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Today's Truth and Consequences Zoom Chat
I’m Michael A. Cohen, and this is Truth and Consequences: A no-holds-barred look at the absurdities, ’ absurdities, hypocrisies, and surreality. If you were sent this email or are a free subscriber and would like to become a paid subscriber, you can sign up here.
We will be Zoom chatting at 12: 30 today. The link is here.
I wanted to add one more point to my post from yesterday. One of my arguments is that “Forcing Americans to directly confront the cruelty, heartlessness, and lunacy at the heart of Trump’s political appeal is ultimately the best and only way to defeat it.” I completely stand by that argument, and it’s why I find many of the criticisms of CNN not only off-base but borderline elitist and condescending.
Trump is the frontrunner for the 2024 GOP nomination — almost anything he says is news. For example, on Wednesday night, among other things, he:
Called for Republicans to default on the national debt.
Said he’d pardon convicted January 6 rioters.
Refused to say he wanted Ukraine to win the war with Russia.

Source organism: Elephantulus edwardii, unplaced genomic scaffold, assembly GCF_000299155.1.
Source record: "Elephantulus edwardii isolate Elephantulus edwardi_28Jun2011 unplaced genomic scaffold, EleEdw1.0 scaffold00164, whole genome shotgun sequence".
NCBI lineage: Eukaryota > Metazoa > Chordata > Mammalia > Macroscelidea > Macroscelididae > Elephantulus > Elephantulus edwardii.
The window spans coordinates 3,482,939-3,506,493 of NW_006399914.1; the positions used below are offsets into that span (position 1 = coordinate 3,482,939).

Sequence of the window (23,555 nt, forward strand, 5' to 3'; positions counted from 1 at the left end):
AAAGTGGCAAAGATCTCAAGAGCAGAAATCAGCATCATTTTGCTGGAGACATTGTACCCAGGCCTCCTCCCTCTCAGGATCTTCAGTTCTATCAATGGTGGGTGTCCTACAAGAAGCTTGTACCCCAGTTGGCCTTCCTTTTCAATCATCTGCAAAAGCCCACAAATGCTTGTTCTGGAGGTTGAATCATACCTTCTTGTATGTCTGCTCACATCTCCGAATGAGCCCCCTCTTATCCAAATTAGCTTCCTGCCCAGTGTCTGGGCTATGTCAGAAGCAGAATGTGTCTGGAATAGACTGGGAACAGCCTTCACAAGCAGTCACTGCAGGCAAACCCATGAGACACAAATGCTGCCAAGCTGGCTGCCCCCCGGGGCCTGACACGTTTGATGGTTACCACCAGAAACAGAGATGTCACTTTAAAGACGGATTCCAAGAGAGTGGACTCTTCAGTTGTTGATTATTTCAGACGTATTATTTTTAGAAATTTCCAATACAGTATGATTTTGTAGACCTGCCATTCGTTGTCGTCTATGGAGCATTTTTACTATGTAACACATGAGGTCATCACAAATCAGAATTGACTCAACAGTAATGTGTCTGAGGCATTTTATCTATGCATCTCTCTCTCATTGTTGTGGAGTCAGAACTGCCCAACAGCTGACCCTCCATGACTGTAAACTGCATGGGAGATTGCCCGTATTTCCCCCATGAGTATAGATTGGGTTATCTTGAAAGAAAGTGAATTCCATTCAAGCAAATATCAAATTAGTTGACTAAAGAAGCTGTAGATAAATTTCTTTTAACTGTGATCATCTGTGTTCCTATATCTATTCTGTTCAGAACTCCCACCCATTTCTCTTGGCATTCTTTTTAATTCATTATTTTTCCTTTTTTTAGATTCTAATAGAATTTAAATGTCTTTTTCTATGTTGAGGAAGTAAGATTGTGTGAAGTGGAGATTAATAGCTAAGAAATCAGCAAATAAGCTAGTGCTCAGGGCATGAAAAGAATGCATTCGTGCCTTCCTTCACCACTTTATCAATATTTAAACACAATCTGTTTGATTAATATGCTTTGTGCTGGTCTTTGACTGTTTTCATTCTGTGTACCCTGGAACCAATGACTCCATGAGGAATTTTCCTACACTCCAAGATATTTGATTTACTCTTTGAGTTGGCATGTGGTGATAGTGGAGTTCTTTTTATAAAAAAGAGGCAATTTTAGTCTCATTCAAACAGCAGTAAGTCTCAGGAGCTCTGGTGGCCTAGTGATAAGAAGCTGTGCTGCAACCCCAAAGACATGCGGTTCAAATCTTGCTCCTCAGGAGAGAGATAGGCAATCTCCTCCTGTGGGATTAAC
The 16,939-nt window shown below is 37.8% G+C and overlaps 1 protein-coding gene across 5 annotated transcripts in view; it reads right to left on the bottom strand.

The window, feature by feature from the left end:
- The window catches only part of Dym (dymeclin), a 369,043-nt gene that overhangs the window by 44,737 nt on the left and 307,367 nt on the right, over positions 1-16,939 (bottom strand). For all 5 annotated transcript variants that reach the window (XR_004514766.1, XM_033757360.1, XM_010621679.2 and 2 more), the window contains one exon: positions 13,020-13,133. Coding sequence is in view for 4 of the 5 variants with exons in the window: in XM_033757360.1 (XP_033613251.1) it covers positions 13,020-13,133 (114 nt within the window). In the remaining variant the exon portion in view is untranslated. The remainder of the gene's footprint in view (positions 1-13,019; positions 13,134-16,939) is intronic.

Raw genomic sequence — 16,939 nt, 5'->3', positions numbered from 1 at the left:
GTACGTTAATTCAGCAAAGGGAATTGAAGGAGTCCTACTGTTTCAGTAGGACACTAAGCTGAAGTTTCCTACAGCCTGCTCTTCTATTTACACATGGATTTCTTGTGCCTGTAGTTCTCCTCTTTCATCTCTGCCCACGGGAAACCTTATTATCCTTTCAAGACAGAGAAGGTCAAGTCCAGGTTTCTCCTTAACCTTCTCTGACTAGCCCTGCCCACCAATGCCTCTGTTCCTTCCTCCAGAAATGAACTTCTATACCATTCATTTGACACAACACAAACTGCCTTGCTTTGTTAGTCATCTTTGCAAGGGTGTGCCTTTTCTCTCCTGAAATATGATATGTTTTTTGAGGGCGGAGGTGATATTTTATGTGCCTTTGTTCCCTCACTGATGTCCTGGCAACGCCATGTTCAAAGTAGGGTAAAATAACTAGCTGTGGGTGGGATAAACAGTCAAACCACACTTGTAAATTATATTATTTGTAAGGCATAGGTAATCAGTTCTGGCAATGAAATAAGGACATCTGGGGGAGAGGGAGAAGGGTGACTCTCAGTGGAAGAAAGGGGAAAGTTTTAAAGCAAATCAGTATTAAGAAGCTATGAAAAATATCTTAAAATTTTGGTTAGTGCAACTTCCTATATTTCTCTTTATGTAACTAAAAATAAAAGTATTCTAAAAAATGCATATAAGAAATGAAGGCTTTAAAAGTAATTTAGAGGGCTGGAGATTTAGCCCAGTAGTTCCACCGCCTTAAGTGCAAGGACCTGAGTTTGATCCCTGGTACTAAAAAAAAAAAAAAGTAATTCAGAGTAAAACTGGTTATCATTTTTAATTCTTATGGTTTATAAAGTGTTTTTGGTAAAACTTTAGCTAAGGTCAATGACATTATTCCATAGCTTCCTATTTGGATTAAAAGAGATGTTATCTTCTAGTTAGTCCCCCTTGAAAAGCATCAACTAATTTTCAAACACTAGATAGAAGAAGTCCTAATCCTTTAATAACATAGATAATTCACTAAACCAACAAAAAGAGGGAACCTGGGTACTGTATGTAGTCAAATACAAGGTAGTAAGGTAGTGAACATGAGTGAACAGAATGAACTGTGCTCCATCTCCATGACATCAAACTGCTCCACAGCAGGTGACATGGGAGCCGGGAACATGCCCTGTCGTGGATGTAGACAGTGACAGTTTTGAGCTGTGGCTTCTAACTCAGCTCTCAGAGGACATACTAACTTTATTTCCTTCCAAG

Endorsed family separation of migrants and said he might bring back the policy if reelected.
Continued to claim that the 2020 election was stolen.
Mocked a sexual abuse victim, who won a civil lawsuit against him earlier in the week and was awarded $5 million in compensatory damages.
All of this is valuable information for voters (and here’s a really smart write-up from the New York Times on all the ways Trump made news on Wedneday). For non-elites, who don’t follow politics closely or don’t pay attention to Trump’s statements and rallies, this is all newsworthy. It gives voters a good sense of what another Trump term would look like.
There’s an unspoken notion in all the criticisms of CNN and the Wednesday town hall that Americans need to be protected from Trump’s toxic words — that giving him a platform is dangerous because people might be swayed by it. I don’t see how that’s a workable notion in an electoral democracy or why journalists would endorse it.
The argument that CNN should not “platform” Trump is born out of the implicit notion that voters need to be protected from Trump’s words. Call me an old-fashioned populist, but we should trust voters to hear from toxic, dishonest politicians like Trump. Yes, Trump’s words should be fact-checked because that’s a crucial part of journalism, but ultimately we need to trust voters to hear anti-democratic politicians and decide whether they support them or not. Do we really want journalists deciding which political views are appropriate and which ones are not? I understand why after 2016, it’s hard for some people to have faith in the electorate, but ultimately, we have no other choice.
See ya at 12:30.
What’s Going On
Tara Palmieri’s write-up from inside the Trump town hall is fascinating. Not everyone was on his side, and the audience was mostly undecided voters.